BIERCEI received some distressing news the other day, Mrs. Atherton. About my friend Prentice Mulford.ATHERTONI've read some of Mr. Mulford's little stories. About mining in the frontier, as I recall.BIERCEHe's dead.ATHERTONTerrible, Mr. Bierce.BIERCEThey found his body, wrapped in a blanket, in a small boat in Sheepshead Bay, Long Island. His banjo was by his side. No one knows how he died. Apparently, he was trying to sail from Manhattan to Sag Harbor at the time of his death. We'll never know. He wasn't yet sixty.ATHERTONQuite a mystery.BIERCEMulford was crazy in love, Mrs. Atherton. He had met a little tramp named Josie in London, a city I loved and he detested. He once called the British Museum an intellectual charnel house. Mulford decided to bring Josie to America. We all tried to talk him out of it, my friends Stoddard, and Miller, and I. After he returned to Sag Harbor, where he was born, he found out she'd been posing nude for commercial artists. For the extra money, she claimed. God knows Mulford wasn't bringing home any. Let me tell you how he found out about his wife's clandestine occupation. One day, he opened a package of cheap cigarettes and saw on it a picture of Josie. The girl was stark naked.ATHERTONShocking.BIERCEThey had words. They separated. He mourned for the girl, worthless as she was. He moved to a New Jersey swamp to live with the mosquitoes and snakes. He lived in a boat, became a virtual hermit. He wanted nothing, had nothing, but a few clothes, a little food, a spirit lamp, his pen and paper. A banjo. He turned out five-cent tracts about spiritualism, faith healing, and similar tommyrot. God knows Prentice Mulford wasn't endowed with much common sense. Although once, perhaps twenty years ago, he was the only one of a group of us sots to refuse to climb up a hill and pull down a Christian cross.ATHERTONThat seems to have been a sensible decision, Mr. Bierce.BIERCEPerhaps. But then he began taking part in seances, claimed to have talked to the ghosts of John Wilkes Booth, Socrates, and an Indian maiden named Wawona. What's the difference between mysticism and intellectual suicide?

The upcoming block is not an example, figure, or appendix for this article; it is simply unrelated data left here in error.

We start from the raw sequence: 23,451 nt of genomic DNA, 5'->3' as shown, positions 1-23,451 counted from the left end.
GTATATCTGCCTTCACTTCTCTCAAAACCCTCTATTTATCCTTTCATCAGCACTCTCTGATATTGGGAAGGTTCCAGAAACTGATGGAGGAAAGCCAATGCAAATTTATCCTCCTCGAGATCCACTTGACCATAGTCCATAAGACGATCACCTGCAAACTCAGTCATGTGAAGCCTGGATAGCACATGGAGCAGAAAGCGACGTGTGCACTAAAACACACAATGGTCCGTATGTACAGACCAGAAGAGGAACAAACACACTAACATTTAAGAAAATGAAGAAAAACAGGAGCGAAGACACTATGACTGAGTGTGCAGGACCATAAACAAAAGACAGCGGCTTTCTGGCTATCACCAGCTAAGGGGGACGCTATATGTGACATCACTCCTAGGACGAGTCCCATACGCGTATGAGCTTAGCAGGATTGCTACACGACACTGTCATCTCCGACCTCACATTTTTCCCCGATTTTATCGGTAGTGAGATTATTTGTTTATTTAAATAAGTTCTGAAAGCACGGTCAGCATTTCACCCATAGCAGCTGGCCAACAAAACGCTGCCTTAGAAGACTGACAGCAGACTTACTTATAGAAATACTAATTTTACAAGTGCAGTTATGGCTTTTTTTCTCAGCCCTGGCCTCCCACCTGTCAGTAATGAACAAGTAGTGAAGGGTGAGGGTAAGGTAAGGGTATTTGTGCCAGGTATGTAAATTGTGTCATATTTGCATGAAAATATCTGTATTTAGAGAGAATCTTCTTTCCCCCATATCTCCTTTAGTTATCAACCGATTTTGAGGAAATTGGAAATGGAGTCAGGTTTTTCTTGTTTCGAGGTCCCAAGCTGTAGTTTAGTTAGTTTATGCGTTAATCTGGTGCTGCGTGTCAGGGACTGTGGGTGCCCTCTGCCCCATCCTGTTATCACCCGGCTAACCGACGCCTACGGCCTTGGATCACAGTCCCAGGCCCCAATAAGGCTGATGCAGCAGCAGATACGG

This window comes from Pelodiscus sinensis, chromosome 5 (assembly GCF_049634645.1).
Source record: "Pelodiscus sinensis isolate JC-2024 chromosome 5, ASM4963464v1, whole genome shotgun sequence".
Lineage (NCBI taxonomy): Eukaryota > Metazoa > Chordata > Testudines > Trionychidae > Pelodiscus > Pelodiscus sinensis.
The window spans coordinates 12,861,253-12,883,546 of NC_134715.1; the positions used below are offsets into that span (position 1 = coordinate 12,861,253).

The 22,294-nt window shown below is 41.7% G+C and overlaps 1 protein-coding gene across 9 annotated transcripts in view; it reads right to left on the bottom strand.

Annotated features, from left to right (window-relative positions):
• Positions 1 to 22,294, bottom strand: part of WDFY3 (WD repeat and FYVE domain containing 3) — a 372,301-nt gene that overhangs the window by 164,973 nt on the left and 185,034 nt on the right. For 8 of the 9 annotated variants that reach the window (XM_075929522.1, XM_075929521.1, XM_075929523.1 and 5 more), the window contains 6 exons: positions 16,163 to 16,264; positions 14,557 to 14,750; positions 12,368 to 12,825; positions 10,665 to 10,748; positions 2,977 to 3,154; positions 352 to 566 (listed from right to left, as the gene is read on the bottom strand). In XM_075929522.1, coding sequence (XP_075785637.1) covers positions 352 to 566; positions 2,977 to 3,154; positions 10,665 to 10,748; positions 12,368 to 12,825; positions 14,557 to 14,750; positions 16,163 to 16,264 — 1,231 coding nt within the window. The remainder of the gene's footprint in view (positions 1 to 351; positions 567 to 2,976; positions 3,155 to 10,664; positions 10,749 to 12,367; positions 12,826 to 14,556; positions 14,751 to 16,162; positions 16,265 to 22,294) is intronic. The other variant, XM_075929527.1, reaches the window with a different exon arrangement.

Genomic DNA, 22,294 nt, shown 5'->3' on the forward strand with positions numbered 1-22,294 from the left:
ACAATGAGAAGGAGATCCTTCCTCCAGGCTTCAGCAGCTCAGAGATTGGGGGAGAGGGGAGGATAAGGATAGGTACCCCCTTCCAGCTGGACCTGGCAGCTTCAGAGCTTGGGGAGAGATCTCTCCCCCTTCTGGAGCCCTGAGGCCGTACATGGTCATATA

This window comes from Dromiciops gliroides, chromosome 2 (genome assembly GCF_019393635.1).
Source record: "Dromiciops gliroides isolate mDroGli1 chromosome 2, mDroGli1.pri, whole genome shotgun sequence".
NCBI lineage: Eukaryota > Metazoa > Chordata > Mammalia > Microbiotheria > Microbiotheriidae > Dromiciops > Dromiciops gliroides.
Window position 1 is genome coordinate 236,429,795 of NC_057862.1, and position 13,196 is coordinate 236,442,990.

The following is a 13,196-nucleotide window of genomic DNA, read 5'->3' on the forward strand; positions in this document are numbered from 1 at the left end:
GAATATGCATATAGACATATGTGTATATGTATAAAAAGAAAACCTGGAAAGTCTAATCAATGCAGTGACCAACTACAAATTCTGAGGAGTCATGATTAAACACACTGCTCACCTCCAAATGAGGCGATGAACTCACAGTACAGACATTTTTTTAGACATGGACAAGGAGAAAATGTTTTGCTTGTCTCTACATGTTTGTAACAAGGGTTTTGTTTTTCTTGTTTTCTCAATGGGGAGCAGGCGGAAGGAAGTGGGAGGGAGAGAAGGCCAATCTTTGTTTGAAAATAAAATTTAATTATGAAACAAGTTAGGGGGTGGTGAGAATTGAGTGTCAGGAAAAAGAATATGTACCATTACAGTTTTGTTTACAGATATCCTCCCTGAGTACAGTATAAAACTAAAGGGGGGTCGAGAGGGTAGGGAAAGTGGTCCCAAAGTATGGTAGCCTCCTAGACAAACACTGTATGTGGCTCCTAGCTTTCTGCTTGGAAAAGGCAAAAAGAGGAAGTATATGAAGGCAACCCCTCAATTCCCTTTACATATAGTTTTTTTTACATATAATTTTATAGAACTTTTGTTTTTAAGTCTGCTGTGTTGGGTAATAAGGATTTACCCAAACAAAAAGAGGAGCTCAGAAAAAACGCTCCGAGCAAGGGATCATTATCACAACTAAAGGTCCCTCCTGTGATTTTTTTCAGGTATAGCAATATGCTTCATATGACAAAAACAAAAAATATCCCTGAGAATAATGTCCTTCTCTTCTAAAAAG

(Bierce and Atherton sit in rocking chairs on the porch of the Sunol Glen Hotel and muse. They sip lemonade and watch some guests playing croquet on the lawn.)
ATHERTONMr. Bierce, you never answered my question.BIERCEWhich one, my dear?ATHERTONThe one I wrote you about some time ago. Why you appear to dislike dogs so much.BIERCEI can give you many reasons. (He snorts). Once, in St. Helena, I was walking through the woods with my daughter when a dog attacked us. The beast snapped at our legs and ankles. I saw an indolent looking fellow leaning against a tree, watching the whole thing, and I shouted at him to call his dog off. When he didn't, I pulled out my gun and shot the animal dead.ATHERTONMr. Bierce!BIERCEWhat was I to do? I walked over to the man and asked him why he hadn't called his dog away.ATHERTONWhat did he say?BIERCEThe fellow shrugged and said, 'Ah, shucks, that dog wasn't mine.'ATHERTON(She laughs) I hope you don't make a habit of shooting dogs, Mr. Bierce.BIERCENo more than I do shooting men, my dear. (He becomes a bit expansive) I think I can best summarize my antipathy for the beasts with a little verse I wrote: Snap-dogs, lap-dogs, always-on-tap-dogs,